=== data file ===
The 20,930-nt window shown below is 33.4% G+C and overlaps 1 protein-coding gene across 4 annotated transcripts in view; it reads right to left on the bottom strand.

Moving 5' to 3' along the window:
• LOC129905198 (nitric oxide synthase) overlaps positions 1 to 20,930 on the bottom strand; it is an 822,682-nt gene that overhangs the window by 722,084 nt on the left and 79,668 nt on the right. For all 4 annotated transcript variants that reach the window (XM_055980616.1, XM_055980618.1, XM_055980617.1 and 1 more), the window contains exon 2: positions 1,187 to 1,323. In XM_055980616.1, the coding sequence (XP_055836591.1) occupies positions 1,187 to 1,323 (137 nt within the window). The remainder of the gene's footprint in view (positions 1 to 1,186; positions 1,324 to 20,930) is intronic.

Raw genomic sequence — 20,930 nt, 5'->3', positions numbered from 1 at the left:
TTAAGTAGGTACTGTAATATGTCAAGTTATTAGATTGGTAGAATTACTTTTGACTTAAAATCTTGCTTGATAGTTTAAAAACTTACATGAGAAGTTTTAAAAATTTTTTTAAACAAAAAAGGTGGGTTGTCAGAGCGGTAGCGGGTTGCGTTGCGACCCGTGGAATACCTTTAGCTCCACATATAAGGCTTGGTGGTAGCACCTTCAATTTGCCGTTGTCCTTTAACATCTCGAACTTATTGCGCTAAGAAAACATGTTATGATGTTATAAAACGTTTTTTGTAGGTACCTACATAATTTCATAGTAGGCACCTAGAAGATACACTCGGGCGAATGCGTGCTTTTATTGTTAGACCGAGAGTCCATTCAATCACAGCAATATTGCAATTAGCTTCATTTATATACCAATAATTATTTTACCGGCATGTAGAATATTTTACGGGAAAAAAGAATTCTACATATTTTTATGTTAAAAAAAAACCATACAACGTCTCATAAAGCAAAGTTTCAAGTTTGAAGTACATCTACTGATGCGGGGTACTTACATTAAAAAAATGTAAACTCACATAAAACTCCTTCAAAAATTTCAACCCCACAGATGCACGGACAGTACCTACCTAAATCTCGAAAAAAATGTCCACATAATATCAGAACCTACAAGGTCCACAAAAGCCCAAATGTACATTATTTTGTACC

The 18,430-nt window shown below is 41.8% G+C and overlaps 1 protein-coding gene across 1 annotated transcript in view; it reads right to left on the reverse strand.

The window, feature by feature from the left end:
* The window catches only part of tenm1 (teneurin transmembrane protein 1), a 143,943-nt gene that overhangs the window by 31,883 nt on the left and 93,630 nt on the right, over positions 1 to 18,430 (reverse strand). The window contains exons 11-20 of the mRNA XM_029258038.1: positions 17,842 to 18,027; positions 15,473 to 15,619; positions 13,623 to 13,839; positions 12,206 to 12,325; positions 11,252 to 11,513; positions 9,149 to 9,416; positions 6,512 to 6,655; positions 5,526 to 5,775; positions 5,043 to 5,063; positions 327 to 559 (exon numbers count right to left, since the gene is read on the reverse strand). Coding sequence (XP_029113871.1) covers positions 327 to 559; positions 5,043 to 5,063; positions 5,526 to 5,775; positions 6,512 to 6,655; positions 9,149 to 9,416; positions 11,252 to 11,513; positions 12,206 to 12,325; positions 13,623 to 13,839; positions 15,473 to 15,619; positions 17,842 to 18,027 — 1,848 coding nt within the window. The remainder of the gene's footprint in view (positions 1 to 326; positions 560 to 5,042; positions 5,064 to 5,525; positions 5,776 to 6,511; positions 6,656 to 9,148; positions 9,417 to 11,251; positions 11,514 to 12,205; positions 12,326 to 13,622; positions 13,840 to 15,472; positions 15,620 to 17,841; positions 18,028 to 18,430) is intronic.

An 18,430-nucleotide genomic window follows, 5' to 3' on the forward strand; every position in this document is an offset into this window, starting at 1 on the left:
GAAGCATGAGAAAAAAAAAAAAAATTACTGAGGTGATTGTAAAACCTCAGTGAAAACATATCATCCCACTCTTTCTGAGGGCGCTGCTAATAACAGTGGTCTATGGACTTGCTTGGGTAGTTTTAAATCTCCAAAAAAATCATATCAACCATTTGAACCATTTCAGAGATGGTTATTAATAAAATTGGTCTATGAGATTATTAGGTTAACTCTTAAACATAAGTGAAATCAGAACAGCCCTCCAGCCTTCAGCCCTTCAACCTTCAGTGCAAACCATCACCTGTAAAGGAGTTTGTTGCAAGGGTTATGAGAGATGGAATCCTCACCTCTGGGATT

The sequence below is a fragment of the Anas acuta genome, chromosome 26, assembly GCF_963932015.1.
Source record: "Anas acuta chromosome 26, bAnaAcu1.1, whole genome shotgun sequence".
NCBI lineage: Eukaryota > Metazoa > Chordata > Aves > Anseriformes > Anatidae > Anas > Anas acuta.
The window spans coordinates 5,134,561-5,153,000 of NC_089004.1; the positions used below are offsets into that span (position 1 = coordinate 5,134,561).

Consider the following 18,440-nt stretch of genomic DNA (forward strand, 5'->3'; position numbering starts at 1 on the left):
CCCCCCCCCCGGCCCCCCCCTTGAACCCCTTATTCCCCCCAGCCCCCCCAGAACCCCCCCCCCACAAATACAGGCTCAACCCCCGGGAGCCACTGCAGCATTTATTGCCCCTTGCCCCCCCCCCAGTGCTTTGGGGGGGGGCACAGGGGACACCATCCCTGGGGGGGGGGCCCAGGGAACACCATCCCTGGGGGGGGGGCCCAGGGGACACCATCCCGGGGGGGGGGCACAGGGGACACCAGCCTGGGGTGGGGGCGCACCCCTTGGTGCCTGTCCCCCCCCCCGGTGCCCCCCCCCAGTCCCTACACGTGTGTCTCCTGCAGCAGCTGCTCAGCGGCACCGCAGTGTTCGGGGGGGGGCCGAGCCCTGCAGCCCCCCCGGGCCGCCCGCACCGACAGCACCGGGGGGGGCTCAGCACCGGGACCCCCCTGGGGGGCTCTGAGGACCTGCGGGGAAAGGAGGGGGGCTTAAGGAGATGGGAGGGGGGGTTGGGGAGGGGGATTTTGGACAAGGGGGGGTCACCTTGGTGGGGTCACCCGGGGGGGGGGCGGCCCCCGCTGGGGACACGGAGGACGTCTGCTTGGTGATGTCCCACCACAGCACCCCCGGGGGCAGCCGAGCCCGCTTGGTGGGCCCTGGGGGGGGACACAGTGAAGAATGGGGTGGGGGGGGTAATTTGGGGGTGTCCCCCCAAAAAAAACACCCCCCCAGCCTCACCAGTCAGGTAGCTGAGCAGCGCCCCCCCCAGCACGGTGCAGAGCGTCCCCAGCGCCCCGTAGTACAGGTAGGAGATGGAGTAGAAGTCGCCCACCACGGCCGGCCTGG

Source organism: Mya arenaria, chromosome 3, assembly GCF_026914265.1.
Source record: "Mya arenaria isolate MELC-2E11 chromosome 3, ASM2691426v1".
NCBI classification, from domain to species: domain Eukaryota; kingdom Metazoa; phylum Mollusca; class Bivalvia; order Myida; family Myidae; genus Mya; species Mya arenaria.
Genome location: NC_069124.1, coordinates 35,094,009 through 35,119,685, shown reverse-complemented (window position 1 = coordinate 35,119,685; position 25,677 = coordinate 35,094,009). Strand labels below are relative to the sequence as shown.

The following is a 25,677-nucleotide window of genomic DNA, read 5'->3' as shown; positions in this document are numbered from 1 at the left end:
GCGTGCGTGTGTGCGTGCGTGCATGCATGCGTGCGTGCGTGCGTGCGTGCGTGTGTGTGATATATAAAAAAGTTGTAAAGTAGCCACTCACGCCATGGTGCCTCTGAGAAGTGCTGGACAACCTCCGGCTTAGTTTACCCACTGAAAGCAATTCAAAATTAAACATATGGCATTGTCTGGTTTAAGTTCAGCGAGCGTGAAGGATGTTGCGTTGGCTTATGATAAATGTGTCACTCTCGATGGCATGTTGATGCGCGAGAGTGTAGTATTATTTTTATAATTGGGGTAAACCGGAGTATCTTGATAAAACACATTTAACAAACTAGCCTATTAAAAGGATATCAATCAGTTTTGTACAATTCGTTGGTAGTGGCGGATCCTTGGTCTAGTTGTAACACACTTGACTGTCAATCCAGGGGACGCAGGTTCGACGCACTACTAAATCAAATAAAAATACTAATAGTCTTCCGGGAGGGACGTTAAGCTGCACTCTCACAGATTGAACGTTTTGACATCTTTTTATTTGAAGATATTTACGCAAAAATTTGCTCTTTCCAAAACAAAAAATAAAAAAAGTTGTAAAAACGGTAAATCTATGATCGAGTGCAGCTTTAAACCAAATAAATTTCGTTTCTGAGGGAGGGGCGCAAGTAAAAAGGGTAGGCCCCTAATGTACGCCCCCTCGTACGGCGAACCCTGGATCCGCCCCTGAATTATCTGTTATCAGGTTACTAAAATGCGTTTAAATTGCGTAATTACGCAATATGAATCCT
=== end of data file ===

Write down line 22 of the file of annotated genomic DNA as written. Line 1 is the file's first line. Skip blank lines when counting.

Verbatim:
GCGTGCGTGTGTGCGTGCGTGCATGCATGCGTGCGTGCGTGCGTGCGTGCGTGTGTGTGATATATAAAAAAGTTGTAAAGTAGCCACTCACGCCATGGTGCCTCTGAGAAGTGCTGGACAACCTCCGGCTTAGTTTACCCACTGAAAGCAATTCAAAATTAAACATATGGCATTGTCTGGTTTAAGTTCAGCGAGCGTGAAGGATGTTGCGTTGGCTTATGATAAATGTGTCACTCTCGATGGCATGTTGATGCGCGAGAGTGTAGTATTATTTTTATAATTGGGGTAAACCGGAGTATCTTGATAAAACACATTTAACAAACTAGCCTATTAAAAGGATATCAATCAGTTTTGTACAATTCGTTGGTAGTGGCGGATCCTTGGTCTAGTTGTAACACACTTGACTGTCAATCCAGGGGACGCAGGTTCGACGCACTACTAAATCAAATAAAAATACTAATAGTCTTCCGGGAGGGACGTTAAGCTGCACTCTCACAGATTGAACGTTTTGACATCTTTTTATTTGAAGATATTTACGCAAAAATTTGCTCTTTCCAAAACAAAAAATAAAAAAAGTTGTAAAAACGGTAAATCTATGATCGAGTGCAGCTTTAAACCAAATAAATTTCGTTTCTGAGGGAGGGGCGCAAGTAAAAAGGGTAGGCCCCTAATGTACGCCCCCTCGTACGGCGAACCCTGGATCCGCCCCTGAATTATCTGTTATCAGGTTACTAAAATGCGTTTAAATTGCGTAATTACGCAATATGAATCCT